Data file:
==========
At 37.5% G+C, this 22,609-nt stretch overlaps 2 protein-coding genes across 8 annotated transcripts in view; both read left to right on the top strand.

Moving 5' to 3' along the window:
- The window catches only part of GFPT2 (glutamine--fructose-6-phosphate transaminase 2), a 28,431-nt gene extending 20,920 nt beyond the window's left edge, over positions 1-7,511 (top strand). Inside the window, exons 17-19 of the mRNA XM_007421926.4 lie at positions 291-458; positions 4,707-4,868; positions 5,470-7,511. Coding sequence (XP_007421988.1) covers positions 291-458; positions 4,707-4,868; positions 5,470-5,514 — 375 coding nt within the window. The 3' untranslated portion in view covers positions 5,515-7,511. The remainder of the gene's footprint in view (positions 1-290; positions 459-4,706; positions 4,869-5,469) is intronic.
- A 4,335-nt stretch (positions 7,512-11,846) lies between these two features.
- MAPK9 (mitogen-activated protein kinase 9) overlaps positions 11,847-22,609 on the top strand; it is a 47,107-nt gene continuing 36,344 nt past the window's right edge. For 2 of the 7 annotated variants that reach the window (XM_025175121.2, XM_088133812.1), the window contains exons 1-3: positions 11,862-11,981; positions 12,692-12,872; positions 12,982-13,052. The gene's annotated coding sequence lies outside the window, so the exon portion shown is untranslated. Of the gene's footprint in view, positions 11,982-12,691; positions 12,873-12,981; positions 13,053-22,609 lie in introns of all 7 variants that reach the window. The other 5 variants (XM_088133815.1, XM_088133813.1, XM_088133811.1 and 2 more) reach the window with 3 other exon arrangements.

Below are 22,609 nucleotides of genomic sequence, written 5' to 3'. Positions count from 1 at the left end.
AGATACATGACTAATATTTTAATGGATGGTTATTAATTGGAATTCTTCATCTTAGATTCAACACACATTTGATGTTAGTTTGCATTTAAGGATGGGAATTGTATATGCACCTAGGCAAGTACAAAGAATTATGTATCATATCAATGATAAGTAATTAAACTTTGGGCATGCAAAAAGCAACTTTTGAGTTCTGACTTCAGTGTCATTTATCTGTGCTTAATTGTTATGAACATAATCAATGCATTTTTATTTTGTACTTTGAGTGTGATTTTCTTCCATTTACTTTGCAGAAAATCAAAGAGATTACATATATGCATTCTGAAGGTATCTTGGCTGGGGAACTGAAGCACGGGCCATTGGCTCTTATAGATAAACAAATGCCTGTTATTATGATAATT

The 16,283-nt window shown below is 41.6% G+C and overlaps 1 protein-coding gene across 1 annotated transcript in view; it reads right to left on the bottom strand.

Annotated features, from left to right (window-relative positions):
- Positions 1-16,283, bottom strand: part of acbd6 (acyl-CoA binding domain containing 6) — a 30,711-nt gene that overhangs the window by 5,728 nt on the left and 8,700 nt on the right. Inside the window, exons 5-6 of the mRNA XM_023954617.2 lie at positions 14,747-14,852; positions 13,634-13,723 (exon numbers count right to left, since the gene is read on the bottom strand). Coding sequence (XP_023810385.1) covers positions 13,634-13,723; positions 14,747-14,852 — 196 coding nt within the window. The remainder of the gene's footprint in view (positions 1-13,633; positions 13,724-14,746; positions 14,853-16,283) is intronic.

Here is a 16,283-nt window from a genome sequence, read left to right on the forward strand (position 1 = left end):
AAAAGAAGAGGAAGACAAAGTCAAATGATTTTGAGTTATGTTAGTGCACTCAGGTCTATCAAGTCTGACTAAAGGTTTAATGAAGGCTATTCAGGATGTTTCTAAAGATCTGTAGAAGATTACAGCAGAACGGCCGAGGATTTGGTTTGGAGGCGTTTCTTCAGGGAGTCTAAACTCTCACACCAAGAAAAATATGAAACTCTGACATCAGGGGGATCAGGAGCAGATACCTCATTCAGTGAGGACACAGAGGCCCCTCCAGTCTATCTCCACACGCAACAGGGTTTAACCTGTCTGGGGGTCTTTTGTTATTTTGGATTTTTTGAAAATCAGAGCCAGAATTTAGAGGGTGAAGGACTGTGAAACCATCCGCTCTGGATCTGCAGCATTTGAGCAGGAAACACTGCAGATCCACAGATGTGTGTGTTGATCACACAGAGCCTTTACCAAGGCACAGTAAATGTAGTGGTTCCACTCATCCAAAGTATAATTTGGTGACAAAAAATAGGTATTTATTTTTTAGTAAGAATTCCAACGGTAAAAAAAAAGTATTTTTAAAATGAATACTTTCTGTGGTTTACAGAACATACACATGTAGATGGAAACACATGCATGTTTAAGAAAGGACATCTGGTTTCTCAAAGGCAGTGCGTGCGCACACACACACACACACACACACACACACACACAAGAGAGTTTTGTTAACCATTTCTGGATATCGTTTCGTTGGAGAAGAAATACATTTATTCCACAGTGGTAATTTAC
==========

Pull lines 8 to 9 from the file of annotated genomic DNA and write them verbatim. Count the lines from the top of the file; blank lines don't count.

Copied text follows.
The 16,283-nt window shown below is 41.6% G+C and overlaps 1 protein-coding gene across 1 annotated transcript in view; it reads right to left on the bottom strand.

Annotated features, from left to right (window-relative positions):